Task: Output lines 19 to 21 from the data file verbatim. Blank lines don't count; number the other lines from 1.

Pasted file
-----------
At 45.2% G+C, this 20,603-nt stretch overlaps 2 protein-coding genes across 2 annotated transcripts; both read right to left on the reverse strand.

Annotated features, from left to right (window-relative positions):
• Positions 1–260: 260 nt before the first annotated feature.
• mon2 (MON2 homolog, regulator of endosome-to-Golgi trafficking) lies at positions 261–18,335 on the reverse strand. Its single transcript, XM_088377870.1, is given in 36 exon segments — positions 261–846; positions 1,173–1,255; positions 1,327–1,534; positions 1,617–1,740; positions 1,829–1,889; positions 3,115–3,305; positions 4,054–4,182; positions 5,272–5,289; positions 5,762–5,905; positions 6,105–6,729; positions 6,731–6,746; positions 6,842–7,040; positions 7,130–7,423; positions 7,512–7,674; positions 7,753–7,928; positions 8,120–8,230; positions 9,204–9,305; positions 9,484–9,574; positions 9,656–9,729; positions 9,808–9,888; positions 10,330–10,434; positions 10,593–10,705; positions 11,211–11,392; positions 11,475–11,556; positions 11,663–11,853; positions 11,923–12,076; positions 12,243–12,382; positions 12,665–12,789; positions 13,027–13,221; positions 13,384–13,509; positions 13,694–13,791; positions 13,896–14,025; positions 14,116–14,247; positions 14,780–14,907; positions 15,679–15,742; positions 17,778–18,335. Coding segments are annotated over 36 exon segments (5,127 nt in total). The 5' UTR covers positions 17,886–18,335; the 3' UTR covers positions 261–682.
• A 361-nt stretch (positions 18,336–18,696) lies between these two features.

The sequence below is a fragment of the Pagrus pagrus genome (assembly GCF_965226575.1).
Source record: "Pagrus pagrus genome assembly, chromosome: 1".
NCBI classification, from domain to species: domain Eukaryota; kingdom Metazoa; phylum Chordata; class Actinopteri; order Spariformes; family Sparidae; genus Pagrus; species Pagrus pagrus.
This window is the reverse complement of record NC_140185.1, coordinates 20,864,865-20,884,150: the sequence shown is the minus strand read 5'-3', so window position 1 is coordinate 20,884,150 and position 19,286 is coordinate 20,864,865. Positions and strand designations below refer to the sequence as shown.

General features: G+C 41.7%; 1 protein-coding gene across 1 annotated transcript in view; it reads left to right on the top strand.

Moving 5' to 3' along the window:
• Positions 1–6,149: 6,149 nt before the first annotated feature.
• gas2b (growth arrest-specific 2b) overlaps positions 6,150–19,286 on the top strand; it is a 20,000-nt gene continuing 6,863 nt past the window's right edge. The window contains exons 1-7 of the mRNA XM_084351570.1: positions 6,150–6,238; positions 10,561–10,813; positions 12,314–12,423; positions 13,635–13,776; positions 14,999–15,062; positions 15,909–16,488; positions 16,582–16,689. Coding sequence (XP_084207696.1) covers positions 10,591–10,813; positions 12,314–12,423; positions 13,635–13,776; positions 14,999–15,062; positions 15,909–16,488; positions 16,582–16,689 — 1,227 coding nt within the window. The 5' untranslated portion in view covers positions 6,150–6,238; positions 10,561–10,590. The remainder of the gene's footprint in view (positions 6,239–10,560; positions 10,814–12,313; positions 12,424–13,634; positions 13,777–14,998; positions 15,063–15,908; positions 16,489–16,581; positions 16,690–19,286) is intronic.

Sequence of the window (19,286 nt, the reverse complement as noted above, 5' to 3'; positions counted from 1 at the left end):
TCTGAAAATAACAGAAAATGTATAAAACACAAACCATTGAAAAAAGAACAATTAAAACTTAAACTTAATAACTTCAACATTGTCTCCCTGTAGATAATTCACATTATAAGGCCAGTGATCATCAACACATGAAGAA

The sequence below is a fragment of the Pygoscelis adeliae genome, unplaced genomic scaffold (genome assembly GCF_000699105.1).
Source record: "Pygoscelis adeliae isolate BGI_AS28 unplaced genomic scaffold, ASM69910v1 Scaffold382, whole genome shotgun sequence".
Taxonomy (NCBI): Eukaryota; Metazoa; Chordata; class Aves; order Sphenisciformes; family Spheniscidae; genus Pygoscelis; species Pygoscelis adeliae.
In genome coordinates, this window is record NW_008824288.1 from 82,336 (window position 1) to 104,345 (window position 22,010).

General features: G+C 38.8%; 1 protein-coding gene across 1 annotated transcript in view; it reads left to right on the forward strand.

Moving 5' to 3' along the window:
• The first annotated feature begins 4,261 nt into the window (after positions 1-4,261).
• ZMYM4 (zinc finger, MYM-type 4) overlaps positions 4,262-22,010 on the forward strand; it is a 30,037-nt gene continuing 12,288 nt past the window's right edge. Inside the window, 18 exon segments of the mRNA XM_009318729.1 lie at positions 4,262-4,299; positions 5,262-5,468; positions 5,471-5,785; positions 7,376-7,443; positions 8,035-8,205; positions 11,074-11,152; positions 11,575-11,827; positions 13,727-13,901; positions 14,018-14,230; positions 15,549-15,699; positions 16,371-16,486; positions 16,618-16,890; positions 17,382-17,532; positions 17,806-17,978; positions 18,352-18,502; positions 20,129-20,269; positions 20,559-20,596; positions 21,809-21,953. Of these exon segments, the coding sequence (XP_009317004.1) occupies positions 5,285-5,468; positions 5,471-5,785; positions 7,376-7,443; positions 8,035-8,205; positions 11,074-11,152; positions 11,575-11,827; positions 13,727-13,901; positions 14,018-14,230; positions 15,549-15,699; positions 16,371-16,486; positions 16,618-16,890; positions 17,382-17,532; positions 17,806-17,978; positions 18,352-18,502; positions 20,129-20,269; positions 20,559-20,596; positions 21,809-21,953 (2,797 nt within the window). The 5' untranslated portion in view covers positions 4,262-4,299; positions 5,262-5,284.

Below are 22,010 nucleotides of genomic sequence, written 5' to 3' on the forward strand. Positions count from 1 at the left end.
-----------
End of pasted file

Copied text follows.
In genome coordinates, this window is record NW_008824288.1 from 82,336 (window position 1) to 104,345 (window position 22,010).

General features: G+C 38.8%; 1 protein-coding gene across 1 annotated transcript in view; it reads left to right on the forward strand.

Moving 5' to 3' along the window: